Legal changes post-Sept. 11

September 11, 2008
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With today being the anniversary of Sept. 11, 2001, I couldn’t help but think about how our country has changed in seven years. I can’t speak for anyone but myself, but I realize now that we aren’t as isolated from the rest of the world as we once thought, that terrorism can happen in America, and that the U.S. we knew before the attacks will never be the same.

One major change came about through Congress as the Patriot Act. President George W. Bush signed it into law in October 2001, and many of the laws introduced then have been made permanent.

The argument and rush to pass the act was it would make America safer. Giving the government more policing powers, the ability to search private records without having to show a judge that a crime may have been committed, easier access to monitor phone and e-mail communications, and gather information about people, among other powers, were necessary to protect the U.S. from future attacks and find terrorists before they can strike.

My question is one I’m sure many people have had regarding the Patriot Act – is it worth impeding on people’s freedoms and constitutional rights to try to protect our country? Is it OK for the government to obtain personal information without the approval of a judge as long as it’s in the best interest of our country’s safety?

It may be a question that’s hard to answer. Can I say for sure that the Patriot Act has prevented any more attacks? No. But I also can’t say it may not have contributed to keeping Americans safe.
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  1. Indianapolis employers harassment among minorities AFRICAN Americans needs to be discussed the metro Indianapolis area is horrible when it comes to harassing African American employees especially in the local healthcare facilities. Racially profiling in the workplace is an major issue. Please make it better because I'm many civil rights leaders would come here and justify that Indiana is a state the WORKS only applies to Caucasian Americans especially in Hamilton county. Indiana targets African Americans in the workplace so when governor pence is trying to convince people to vote for him this would be awesome publicity for the Presidency Elections.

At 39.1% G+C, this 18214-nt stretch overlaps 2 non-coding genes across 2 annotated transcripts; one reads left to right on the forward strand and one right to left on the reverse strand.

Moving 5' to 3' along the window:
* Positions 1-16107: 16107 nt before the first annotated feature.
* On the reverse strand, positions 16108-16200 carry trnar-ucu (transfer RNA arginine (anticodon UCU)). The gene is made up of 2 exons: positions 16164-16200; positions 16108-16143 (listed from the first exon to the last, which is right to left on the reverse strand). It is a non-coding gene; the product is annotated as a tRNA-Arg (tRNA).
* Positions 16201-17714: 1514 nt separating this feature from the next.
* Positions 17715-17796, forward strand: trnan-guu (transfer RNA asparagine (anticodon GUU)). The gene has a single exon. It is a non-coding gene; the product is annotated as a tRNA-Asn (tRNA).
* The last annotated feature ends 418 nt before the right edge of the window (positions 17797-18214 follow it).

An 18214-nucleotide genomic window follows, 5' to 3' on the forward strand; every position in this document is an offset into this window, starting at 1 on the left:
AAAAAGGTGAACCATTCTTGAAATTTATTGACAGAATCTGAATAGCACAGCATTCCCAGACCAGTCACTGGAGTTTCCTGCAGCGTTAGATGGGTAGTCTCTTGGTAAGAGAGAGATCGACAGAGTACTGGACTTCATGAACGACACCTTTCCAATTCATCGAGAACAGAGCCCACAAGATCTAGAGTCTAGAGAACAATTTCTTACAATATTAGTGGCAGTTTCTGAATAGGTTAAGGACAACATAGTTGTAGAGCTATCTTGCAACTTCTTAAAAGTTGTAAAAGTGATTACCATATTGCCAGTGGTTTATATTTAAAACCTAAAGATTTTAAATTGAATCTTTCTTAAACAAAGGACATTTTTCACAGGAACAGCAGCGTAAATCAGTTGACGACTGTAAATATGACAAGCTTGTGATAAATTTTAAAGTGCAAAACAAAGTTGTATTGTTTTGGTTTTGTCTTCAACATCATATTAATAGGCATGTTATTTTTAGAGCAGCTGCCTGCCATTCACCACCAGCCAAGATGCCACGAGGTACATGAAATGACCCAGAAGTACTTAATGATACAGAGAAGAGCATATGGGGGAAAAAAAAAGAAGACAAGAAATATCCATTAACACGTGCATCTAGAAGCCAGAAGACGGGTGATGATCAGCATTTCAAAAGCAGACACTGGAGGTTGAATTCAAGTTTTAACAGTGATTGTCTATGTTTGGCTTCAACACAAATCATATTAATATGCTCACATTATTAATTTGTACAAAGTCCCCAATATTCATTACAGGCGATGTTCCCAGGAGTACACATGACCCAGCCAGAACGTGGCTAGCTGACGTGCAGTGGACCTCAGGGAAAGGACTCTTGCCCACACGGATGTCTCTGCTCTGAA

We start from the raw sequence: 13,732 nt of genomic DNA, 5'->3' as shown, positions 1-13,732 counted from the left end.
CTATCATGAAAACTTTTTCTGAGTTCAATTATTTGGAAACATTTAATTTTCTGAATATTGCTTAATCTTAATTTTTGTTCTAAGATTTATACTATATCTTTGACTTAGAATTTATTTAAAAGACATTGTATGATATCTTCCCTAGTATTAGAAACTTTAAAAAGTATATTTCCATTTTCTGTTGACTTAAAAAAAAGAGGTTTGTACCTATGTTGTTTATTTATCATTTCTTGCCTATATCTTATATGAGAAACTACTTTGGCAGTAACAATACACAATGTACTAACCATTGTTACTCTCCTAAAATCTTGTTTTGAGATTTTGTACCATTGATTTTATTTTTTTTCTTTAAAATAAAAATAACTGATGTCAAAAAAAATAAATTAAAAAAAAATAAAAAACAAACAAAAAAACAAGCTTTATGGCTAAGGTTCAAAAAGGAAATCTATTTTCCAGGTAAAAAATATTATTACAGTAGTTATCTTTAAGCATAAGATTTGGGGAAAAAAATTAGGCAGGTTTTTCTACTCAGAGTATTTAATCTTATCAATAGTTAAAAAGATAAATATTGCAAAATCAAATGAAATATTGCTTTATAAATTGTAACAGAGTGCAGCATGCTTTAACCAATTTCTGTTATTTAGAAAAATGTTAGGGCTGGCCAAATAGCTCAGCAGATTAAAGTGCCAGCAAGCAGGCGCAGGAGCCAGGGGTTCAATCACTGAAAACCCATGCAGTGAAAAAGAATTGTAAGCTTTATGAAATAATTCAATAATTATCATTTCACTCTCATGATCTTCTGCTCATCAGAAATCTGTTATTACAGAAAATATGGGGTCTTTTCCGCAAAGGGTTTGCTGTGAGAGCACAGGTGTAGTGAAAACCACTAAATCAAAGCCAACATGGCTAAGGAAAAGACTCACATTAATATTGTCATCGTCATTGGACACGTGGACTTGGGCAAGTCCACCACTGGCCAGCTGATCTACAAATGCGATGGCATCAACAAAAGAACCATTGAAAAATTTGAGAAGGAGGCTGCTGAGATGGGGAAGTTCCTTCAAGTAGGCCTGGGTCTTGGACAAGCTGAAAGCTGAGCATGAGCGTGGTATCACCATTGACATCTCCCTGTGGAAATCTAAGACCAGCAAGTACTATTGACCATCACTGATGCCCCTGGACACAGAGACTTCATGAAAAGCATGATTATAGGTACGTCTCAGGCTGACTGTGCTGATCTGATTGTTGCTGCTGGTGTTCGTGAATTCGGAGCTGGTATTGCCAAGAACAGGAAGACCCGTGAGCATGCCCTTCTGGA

2. Wishing Mary Willis only God's best, and superhuman strength, as she attempts to right a ship that too often strays far off course. May she never suffer this personal affect, as some do who attempt to change a broken system: https://www.youtube.com/watch?v=QojajMsd2nE

  3. Indiana's seatbelt law is not punishable as a crime. It is an infraction. Apparently some of our Circuit judges have deemed settled law inapplicable if it fails to fit their litmus test of political correctness. Extrapolating to redefine terms of behavior in a violation of immigration law to the entire body of criminal law leaves a smorgasbord of opportunity for judicial mischief.

  4. I wonder if $10 diversions for failure to wear seat belts are considered moral turpitude in federal immigration law like they are under Indiana law? Anyone know?

  5. What a fine article, thank you! I can testify firsthand and by detailed legal reports (at end of this note) as to the dire consequences of rejecting this truth from the fine article above: "The inclusion and expansion of this right [to jury] in Indiana’s Constitution is a clear reflection of our state’s intention to emphasize the importance of every Hoosier’s right to make their case in front of a jury of their peers." Over $20? Every Hoosier? Well then how about when your very vocation is on the line? How about instead of a jury of peers, one faces a bevy of political appointees, mini-czars, who care less about due process of the law than the real czars did? Instead of trial by jury, trial by ideological ordeal run by Orwellian agents? Well that is built into more than a few administrative law committees of the Ind S.Ct., and it is now being weaponized, as is revealed in articles posted at this ezine, to root out post moderns heresies like refusal to stand and pledge allegiance to all things politically correct. My career was burned at the stake for not so saluting, but I think I was just one of the early logs. Due, at least in part, to the removal of the jury from bar admission and bar discipline cases, many more fires will soon be lit. Perhaps one awaits you, dear heretic? Oh, at that Ind. article 12 plank about a remedy at law for every damage done ... ah, well, the founders evidently meant only for those damages done not by the government itself, rabid statists that they were. (Yes, that was sarcasm.) My written reports available here: Denied petition for cert (this time around): http://tinyurl.com/zdmawmw Denied petition for cert (from the 2009 denial and five year banishment): http://tinyurl.com/zcypybh Related, not written by me: Amicus brief: http://tinyurl.com/hvh7qgp

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